Gee, I wonder why a 12 year-old girl was thinking about that? Well, it seems that her father, Dr. Albrey Arrington is the executive director of the Loxahatchee River District, and has been involved in lionfish research. Not that there is anything necessarily unethical or unusual about a parent suggesting a science fair project to his child that is in that parent’s own area of expertise, or even providing access to resources for the child to accomplish the project, but as we will see, Dr. Arrington set his daughter up for trouble she couldn’t possibly understand. Continue reading

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Filed under Character, Childhood and children, Education, Journalism & Media, Research and Scholarship

Senator Walsh’s Plagiarism

Walsh (top); Paul (bottom) "Whooo are you? Who, who, who, who?"

Walsh (top); Paul (bottom)
“Whooo are you? Who, who, who, who?”

U.S. Senator John Walsh (D-Mt) has an obligation to resign.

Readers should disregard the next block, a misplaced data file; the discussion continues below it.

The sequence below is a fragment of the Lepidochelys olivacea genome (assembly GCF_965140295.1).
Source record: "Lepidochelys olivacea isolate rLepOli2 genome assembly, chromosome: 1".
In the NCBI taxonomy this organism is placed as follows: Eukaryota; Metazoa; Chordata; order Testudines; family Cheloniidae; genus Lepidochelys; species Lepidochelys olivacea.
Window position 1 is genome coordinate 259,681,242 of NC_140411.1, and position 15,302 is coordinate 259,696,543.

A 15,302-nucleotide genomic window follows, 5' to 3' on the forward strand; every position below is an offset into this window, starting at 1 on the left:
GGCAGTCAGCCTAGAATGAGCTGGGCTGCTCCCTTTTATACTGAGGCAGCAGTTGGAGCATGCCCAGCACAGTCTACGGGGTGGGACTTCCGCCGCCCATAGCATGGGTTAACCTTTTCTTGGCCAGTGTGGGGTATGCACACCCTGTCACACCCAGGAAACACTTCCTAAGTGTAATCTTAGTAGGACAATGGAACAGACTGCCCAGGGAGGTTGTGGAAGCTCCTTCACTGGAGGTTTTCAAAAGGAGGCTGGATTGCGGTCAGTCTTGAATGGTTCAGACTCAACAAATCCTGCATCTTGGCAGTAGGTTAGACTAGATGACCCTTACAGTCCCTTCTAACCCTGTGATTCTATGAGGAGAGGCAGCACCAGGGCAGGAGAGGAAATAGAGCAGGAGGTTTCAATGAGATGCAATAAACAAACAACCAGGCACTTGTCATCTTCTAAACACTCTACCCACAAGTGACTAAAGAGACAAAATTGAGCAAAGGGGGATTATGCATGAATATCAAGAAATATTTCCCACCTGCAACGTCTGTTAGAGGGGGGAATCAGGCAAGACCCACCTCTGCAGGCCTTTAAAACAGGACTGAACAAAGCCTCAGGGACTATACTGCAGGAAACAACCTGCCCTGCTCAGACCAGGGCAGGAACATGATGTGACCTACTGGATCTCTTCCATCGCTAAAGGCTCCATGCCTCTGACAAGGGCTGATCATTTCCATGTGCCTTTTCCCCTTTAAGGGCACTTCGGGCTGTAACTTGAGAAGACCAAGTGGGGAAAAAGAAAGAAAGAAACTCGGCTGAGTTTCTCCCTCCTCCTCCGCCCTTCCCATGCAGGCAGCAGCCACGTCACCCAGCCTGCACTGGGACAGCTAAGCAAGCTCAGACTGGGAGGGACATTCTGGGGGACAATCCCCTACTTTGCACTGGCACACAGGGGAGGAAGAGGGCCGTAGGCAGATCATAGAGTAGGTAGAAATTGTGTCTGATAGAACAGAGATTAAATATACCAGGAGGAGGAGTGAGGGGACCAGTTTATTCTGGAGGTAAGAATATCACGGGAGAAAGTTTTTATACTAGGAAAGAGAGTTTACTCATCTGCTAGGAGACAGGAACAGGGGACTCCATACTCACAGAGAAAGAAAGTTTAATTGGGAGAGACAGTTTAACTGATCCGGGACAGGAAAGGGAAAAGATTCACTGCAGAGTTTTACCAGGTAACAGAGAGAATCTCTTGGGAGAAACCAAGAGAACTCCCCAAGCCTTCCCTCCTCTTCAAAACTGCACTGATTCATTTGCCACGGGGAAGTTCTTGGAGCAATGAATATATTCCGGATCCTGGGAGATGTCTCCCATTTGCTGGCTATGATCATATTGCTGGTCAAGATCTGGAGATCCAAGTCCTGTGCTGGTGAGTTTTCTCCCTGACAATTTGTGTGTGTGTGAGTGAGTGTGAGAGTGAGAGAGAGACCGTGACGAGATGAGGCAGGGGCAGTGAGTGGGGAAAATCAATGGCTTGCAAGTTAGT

He was never elected to office;  Montana Governor Steve Bullock appointed him to fill the vacant  seat of Max Baucus, who resigned to become U.S. ambassador to China. Though he was Montana’s Lieutenant Governor at the time, Walsh’s primary qualification for the job was his military record and honors, including a master’s degree at the U.S. War College. The New York Times revealed this week that Walsh’s  2007 thesis, titled “The Case for Democracy as a Long Term National Strategy,” was substantially plagiarized, copied from other sources without attribution. Now the War College is investigating to determine whether Walsh’s degree should be revoked.